Imagine a video game where you play the hero. Only in this game, you're not limited in how to tackle a particular problem. If you face an opponent, you can choose to talk him down instead of shooting him. If you find a locked door, you can try to break it down or pick the lock instead of needing a key. If you talk to someone, you're not limited by pre-scripted conversation choices or forced to watch a cutscene. The graphics are all in your head. The other characters are your real-life friends.

Roleplaying games got a bad reputation in the 80s, particularly in America, where they were associated with devil-worship and witchcraft. I'll do into further detail in another post, but the hobby is still recovering from this. And while geeky is the new mainstream, roleplayers are often looked down on. It doesn't help that most portrayals of roleplayers in the media and popular fiction is far from flattering.

As I talk more about roleplaying, and gaming in general, I hope to explore more of the positive sides to the hobby. It has the potential to improve social skills, problem-solving, and confidence. In a high-tech world where our interactions risk becoming more and more impersonal through text messages and social networking, gaming is still a fairly low-tech, simple form of entertainment, one which requires players to interact and bond with their friends.

Feb 5, 2013

Liebster Award

Olene Quinn nominated me for the Liebester Award.

The Liebster award is given to up and coming bloggers who have less than 200 followers. What is a Liebster? The meaning: Liebster is German and means sweetest, kindest, nicest, dearest, beloved, lovely, kind, pleasant, valued, cute, endearing, and welcome.

Here are the rules for receiving this award:
1. Each person may post 11 things about themselves. *
2. Answer the questions that the tagger set for you plus create 11 questions for the people you’ve tagged to answer.
3. Choose 11 people and link them in your post.
4. Go to their page and tell them.
5. No tag backs!
6. Post an image of the award on your blog. There are many versions available.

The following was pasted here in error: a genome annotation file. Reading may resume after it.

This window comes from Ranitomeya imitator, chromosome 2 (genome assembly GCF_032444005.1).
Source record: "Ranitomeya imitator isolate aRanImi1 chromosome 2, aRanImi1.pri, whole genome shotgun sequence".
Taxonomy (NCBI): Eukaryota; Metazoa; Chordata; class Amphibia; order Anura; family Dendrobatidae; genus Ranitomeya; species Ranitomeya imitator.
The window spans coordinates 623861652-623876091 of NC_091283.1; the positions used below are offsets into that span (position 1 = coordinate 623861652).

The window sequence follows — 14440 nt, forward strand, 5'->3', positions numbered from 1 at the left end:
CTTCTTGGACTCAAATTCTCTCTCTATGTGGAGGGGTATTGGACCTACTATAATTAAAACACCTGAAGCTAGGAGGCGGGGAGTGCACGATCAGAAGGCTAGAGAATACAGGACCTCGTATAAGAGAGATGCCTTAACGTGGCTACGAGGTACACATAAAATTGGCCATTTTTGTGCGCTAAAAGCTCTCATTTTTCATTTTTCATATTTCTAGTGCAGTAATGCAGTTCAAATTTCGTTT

11 Facts about me:

  1. I love the outdoors, but I suffer from hayfever.
  2. I'm not a sports fan, but I love martial arts.
  3. My favourite hobby is tabletop roleplaying games.
  4. My handwriting is terrible.
  5. I make my own wine.
  6. I find it really hard to write without music.
  7. I decided I wanted to be a writer at the age of 12.
  8. I still watch cartoons.
  9. I cry at the end of movies.
  10. My favourite movie growing up was The Last Unicorn.
  11. My favourite music is film scores.
11 Questions from Olene Quinn:

  1. Cats or dogs: Dogs
  2. If you could have one person's fashion sense, who would it be? I'm not sure I know enough about fashion to even know whose style I'd want.
  3. Do you like to cook? Oh yes! Love it, especially when we have friends over.
  4. Coffee or tea? Coffee
  5. PC or Mac? PC
  6. What or whom makes you feel the most peaceful? Holding/watching my girls.
  7. Do you keep a garden? We have a garden. Of sorts. Does that count?
  8. What is your favourite movie? Dead Poets' Society
  9. What is the worst book or movie you've read or seen lately? Sucker Punch
  10. Do you have a goal for 2013? If so, what is it? Two, actually. To get the edits on my second novel finished in time for it to be released this year, and to draft the third and final part of the trilogy.
  11. Are you spontaneous or methodical? I'm fairly spontaneous most of the time, but I do like my planning as well.
11 Questions for my nominees:
  1. What movie do you secretly love?
  2. If you could travel to any place in the world, where would it be?
  3. When you were a child, what was your dream job?
  4. What was your favourite childhood toy?
  5. Do you have any hobbies that don't involve reading, writing, or that don't involve the internet?
  6. Do you have a lifelong dream?
  7. When did you come to realise it?
  8. What tv show could you watch over and over?
  9. What one part of modern living could you not live without?
  10. What one part of modern living would you love to live without?
  11. What book or movie are you most looking forward to in 2013?
My Nominees:

*I'm nominating the above people because I love their posts and appreciate their attitudes and insight. If they want to follow this up, awesome. But I know they're all busy with their own stuff, so I'm not going to take offence if they can't. ;-)

Also, I am fully aware I'm breaking the rules on the "less than 200 followers" mark, and even the numbers of nominees. I just don't enough very many followers who fit that requirement, and I like spreading the word about how awesome people are, regardless of rules.